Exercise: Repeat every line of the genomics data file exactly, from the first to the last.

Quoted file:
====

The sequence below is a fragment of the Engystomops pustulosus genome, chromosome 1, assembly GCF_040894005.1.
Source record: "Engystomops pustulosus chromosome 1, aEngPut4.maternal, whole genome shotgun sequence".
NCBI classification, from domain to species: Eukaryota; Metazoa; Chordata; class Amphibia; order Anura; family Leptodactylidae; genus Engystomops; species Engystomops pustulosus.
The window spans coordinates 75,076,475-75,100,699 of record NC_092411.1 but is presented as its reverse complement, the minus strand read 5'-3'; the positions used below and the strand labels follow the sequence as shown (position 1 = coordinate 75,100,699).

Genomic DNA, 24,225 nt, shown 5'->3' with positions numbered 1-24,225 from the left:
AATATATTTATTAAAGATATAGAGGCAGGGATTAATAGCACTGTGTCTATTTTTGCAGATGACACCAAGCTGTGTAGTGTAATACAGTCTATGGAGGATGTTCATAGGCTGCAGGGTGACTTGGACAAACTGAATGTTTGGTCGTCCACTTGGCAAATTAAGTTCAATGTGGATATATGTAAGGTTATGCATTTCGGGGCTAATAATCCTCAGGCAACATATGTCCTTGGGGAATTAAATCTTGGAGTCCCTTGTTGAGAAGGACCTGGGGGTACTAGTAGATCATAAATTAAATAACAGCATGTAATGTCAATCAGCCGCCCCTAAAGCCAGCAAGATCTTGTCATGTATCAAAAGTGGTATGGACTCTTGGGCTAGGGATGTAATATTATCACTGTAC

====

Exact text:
The sequence below is a fragment of the Engystomops pustulosus genome, chromosome 1, assembly GCF_040894005.1.
Source record: "Engystomops pustulosus chromosome 1, aEngPut4.maternal, whole genome shotgun sequence".
NCBI classification, from domain to species: Eukaryota; Metazoa; Chordata; class Amphibia; order Anura; family Leptodactylidae; genus Engystomops; species Engystomops pustulosus.
The window spans coordinates 75,076,475-75,100,699 of record NC_092411.1 but is presented as its reverse complement, the minus strand read 5'-3'; the positions used below and the strand labels follow the sequence as shown (position 1 = coordinate 75,100,699).

Genomic DNA, 24,225 nt, shown 5'->3' with positions numbered 1-24,225 from the left:
AATATATTTATTAAAGATATAGAGGCAGGGATTAATAGCACTGTGTCTATTTTTGCAGATGACACCAAGCTGTGTAGTGTAATACAGTCTATGGAGGATGTTCATAGGCTGCAGGGTGACTTGGACAAACTGAATGTTTGGTCGTCCACTTGGCAAATTAAGTTCAATGTGGATATATGTAAGGTTATGCATTTCGGGGCTAATAATCCTCAGGCAACATATGTCCTTGGGGAATTAAATCTTGGAGTCCCTTGTTGAGAAGGACCTGGGGGTACTAGTAGATCATAAATTAAATAACAGCATGTAATGTCAATCAGCCGCCCCTAAAGCCAGCAAGATCTTGTCATGTATCAAAAGTGGTATGGACTCTTGGGCTAGGGATGTAATATTATCACTGTAC